Having gone through a long and painful rebuild, the Toronto Maple Leafs now find themselves right smack in the middle of a critical time in their development as an organization.
With legitimate core pieces finally in place, it's up to management now to make the proper decisions to take this team from a middling group capable of making the playoffs annually to a powerhouse perennial contender.
With that in mind, is locking up Dave Bolland the right move for this organization?
Long Term Contracts and Contention
Consider this: The Leafs have five forwards already signed to big money deals until at least 2017-2018....
What a much more enjoyable month of hockey that was from the Maple Leafs, the latter half in particular. Toronto has seven regulation wins in their last 10 games, and are 9-1-1 in their last 11, after just seven regulation wins total between October 29 and January 14. The Leafs seem to be playing closer to the potential their talent level would suggest after a couple of bleak months culminating in a brief stint spent on the outside looking in at a playoff spot.
Saturday's win was the first game of the season in which the Leafs out shot an...
The sentiment "Thank you Boston" has been never been more prevalent in Leafs Nation as Phil Kessel continues to rip apart the NHL. I'm thanking Boston, too, only for something else.
You can't convince me otherwise: Boston's dominance of the Leafs and elite standing in League the past few seasons has made the Leafs better.
The Bruins forced the Leafs to improve, they forced them to change their game, and ultimately they remain the benchmark for the Leafs to measure themselves against. When Chicago was in the process of building a contender, Detroit was the yardstick. They forced them to turn...
The Maple Leafs have cleared some cap space with a number of players set to return from IR shortly (Smith, Clarkson, Bolland).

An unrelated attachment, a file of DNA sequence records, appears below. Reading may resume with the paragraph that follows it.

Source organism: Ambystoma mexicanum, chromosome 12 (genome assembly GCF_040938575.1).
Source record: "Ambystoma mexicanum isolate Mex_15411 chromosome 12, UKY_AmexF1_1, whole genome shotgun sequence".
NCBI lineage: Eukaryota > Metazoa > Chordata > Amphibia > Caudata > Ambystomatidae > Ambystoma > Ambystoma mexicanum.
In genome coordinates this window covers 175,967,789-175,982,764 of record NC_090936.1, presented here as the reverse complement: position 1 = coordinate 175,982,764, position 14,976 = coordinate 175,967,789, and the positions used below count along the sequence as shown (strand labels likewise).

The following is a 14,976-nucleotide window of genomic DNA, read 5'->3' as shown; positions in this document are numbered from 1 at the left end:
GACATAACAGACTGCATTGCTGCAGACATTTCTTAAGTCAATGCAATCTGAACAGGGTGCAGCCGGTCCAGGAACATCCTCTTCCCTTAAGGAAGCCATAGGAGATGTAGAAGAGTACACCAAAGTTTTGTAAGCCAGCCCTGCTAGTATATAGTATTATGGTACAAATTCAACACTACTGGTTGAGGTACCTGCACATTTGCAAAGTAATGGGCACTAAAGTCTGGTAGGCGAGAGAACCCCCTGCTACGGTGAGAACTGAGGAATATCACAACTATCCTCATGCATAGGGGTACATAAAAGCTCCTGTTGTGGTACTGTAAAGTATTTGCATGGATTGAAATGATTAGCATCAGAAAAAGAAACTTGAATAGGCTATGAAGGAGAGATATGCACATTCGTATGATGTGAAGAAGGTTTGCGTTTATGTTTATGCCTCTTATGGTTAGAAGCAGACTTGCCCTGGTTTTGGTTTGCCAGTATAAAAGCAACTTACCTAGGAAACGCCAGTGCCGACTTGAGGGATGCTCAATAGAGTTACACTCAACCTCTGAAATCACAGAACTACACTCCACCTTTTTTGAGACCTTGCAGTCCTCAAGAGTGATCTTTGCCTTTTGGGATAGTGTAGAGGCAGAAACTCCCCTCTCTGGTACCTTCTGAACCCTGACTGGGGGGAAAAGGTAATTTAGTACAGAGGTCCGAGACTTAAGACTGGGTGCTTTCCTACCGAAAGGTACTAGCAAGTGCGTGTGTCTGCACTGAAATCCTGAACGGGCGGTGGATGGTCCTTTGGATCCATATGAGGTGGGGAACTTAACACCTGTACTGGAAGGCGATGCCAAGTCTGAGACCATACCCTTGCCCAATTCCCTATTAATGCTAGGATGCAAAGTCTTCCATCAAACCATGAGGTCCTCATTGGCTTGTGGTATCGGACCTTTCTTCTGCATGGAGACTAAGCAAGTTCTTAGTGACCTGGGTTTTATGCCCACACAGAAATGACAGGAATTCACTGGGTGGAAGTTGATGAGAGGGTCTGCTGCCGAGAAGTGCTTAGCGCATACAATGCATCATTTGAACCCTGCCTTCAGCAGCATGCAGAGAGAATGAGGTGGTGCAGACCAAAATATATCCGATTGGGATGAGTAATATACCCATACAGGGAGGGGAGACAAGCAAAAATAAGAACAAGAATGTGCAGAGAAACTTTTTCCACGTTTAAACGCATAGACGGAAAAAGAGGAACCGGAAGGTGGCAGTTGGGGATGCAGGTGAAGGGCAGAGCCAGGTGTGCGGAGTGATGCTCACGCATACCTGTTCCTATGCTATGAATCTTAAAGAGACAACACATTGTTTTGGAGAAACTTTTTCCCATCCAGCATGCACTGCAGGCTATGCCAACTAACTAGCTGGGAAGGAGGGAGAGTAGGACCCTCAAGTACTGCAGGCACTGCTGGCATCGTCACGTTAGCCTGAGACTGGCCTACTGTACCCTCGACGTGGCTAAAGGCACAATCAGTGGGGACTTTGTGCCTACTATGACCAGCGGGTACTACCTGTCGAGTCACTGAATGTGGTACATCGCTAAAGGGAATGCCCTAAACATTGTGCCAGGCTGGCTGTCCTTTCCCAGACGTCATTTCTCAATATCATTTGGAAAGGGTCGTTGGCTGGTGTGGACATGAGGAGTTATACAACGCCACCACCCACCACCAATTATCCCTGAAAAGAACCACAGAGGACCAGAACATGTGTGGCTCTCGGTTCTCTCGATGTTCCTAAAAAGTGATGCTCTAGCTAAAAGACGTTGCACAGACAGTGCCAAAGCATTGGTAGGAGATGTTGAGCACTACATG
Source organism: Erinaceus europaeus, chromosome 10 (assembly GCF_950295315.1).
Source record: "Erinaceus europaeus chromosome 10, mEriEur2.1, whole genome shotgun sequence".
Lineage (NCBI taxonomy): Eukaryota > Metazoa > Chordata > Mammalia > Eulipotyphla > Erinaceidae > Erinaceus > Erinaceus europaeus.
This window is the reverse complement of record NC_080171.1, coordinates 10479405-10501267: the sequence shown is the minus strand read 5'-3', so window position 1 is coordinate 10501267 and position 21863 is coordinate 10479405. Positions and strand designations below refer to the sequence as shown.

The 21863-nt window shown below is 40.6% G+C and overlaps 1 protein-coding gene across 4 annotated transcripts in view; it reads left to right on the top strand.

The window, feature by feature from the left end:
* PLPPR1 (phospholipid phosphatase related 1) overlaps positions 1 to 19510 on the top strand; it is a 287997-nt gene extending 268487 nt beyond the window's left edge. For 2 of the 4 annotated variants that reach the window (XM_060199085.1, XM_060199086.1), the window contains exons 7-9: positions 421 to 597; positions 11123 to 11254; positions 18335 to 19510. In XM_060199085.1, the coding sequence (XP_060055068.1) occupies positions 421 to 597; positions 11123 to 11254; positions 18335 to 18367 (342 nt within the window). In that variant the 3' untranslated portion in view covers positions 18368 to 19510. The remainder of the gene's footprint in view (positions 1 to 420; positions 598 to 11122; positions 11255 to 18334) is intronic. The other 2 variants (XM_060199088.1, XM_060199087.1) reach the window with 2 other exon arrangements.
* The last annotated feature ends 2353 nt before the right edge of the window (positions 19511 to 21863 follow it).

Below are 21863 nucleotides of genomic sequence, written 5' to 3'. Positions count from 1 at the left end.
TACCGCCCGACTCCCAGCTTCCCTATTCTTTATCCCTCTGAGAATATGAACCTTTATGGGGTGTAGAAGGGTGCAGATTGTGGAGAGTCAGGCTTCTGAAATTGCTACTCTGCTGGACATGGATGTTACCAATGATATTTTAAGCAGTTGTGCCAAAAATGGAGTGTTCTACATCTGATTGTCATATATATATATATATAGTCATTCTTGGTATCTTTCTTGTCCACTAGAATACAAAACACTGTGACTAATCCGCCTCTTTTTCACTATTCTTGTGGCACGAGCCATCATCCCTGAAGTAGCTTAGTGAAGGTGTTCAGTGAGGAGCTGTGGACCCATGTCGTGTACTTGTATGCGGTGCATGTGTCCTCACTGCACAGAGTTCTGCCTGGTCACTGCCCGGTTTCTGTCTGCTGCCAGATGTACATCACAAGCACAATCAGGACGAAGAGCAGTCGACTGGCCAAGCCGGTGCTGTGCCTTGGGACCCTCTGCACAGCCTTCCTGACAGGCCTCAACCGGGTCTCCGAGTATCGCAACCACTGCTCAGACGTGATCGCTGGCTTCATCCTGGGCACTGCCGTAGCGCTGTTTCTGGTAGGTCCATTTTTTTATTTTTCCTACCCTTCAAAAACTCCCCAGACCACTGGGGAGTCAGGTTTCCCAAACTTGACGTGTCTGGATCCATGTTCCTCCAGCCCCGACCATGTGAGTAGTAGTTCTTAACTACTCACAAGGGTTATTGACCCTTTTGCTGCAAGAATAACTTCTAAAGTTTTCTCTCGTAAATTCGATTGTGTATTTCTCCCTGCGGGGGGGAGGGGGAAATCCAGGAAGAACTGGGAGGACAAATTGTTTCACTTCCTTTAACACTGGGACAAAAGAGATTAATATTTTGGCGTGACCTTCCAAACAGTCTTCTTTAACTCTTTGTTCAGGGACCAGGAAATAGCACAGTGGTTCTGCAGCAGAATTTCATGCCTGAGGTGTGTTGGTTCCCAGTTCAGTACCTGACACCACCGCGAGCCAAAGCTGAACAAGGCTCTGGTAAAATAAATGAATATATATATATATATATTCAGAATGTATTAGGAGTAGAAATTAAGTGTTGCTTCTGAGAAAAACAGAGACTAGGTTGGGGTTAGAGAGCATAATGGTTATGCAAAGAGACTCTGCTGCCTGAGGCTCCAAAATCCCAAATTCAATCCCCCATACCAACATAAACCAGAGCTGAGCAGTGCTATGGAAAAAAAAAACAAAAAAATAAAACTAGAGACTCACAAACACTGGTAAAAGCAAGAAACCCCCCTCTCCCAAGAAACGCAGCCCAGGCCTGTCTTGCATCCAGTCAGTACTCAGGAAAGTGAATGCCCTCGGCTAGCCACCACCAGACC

Oilers acquire Mark Fraser from Leafs for Cam Abner and Hartikainen.
— Darren Dreger (@DarrenDreger) January 31, 2014
always impressed with Hartikainen .. projects to a good lower roster player if he can be brought back to N America.
— Gus Katsaros (@KatsHockey) January 31, 2014
Overall a very good little move by Leafs, especially if Hartikainen ever returns to North America. Fraser would have cost cap space in AHL.
— James Mirtle (@mirtle) January 31, 2014
Most importantly, the Leafs have added wiggle...
This is amazing: With another multipoint game last night versus the Florida Panthers, marking his 18th and 19th points in his past 11 games, Phil Kessel now sits fourth in points over the past three seasons. He's only four points back of first-placed Evgeni Malkin, meaning Kessel becoming the scoringest player in the National Hockey League in the past three seasons (start of 2011-12 to current) is an actual possibility, should he finish the season strong (-er than the other guys).
Un-frickin’-real, and it speaks to the evolution of this complete, elite offensive threat, as he’s also in the top-15...
Why is the Leafs' PK struggling so heavily?
Plus much more on the week that was in Leafland.
It's kind of amazing how the Leafs' awful penalty kill has flown right under the radar this season.
Yeah, everyone knows it's bad, but when it was bad under Ron Wilson there was a constant reminder of how bad it was. It was a cloud of negativity hanging over Wilson's teams.
This season, though, it just doesn't seem like it's being made out to be nearly as big of a deal. But how bad is it? The current 76.8% success rate is a lower success...
According to @themayor, the Maple Leafs have acquired Manchester Monarchs right-winger Brandon Kozun from the Los Angeles Kings. The 23-year-old Los Angeles native was drafted in the sixth round of the 2009 draft.
#LAKings have traded Brandon Kozun to Toronto Maple Leafs. #TML
— The Mayor John Hoven (@mayorNHL) January 22, 2014